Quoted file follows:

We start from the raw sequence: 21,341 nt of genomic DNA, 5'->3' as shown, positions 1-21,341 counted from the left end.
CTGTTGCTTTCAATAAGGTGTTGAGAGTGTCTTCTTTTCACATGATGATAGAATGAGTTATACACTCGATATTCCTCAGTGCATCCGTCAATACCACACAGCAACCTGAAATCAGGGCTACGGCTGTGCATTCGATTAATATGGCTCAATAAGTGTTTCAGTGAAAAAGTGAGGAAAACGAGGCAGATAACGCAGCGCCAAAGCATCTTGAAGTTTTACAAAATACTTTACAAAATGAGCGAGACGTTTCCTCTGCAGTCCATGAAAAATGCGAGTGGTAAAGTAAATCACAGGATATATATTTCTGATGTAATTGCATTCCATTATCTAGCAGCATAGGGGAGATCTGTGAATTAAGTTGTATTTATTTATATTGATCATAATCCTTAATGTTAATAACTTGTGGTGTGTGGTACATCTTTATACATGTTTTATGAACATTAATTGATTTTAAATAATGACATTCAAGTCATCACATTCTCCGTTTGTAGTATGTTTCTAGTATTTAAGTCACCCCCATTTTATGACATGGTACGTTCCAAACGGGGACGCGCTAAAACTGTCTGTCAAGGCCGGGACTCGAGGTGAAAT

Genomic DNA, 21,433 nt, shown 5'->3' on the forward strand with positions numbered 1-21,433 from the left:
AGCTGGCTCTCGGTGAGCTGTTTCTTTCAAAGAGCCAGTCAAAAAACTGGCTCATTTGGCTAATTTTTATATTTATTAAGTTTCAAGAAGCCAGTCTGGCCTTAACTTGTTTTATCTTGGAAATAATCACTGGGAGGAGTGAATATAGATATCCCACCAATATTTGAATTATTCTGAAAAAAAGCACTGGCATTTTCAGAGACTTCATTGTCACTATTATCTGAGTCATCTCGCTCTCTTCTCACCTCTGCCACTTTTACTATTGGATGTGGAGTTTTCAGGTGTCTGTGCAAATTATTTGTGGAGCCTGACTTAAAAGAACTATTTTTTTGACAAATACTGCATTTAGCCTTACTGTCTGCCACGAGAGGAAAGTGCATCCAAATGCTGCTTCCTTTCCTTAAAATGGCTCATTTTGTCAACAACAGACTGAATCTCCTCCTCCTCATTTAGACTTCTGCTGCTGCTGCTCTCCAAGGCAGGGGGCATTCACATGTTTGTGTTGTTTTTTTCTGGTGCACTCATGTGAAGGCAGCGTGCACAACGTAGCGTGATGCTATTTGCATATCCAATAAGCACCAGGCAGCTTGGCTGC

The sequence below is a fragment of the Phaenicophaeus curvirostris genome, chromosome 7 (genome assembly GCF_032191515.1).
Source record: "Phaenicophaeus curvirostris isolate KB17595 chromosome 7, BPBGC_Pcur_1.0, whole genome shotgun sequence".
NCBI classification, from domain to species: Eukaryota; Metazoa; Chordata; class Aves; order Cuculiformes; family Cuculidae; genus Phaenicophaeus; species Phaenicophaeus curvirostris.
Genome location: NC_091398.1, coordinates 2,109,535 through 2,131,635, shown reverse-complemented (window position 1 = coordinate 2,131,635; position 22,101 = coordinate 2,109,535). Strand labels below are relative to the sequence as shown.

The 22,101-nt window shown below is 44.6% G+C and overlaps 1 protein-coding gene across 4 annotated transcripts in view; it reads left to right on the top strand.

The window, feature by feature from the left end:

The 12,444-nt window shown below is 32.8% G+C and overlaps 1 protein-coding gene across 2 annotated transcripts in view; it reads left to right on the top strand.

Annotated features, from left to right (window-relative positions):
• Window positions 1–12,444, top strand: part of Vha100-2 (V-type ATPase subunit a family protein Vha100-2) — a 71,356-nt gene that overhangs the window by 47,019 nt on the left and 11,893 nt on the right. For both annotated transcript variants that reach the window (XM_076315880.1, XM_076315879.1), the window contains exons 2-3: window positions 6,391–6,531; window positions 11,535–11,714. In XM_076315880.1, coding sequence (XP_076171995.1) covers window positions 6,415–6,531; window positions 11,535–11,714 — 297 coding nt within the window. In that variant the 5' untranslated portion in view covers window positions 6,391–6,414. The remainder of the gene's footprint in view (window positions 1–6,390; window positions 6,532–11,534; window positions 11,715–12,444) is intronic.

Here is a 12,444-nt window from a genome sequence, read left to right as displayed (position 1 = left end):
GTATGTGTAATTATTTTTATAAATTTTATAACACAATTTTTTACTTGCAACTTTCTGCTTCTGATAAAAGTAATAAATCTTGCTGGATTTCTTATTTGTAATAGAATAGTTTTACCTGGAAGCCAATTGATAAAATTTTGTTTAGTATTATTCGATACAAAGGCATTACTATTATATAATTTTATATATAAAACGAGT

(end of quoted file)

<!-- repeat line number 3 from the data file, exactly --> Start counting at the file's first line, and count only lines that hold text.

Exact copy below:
Genomic DNA, 21,433 nt, shown 5'->3' on the forward strand with positions numbered 1-21,433 from the left: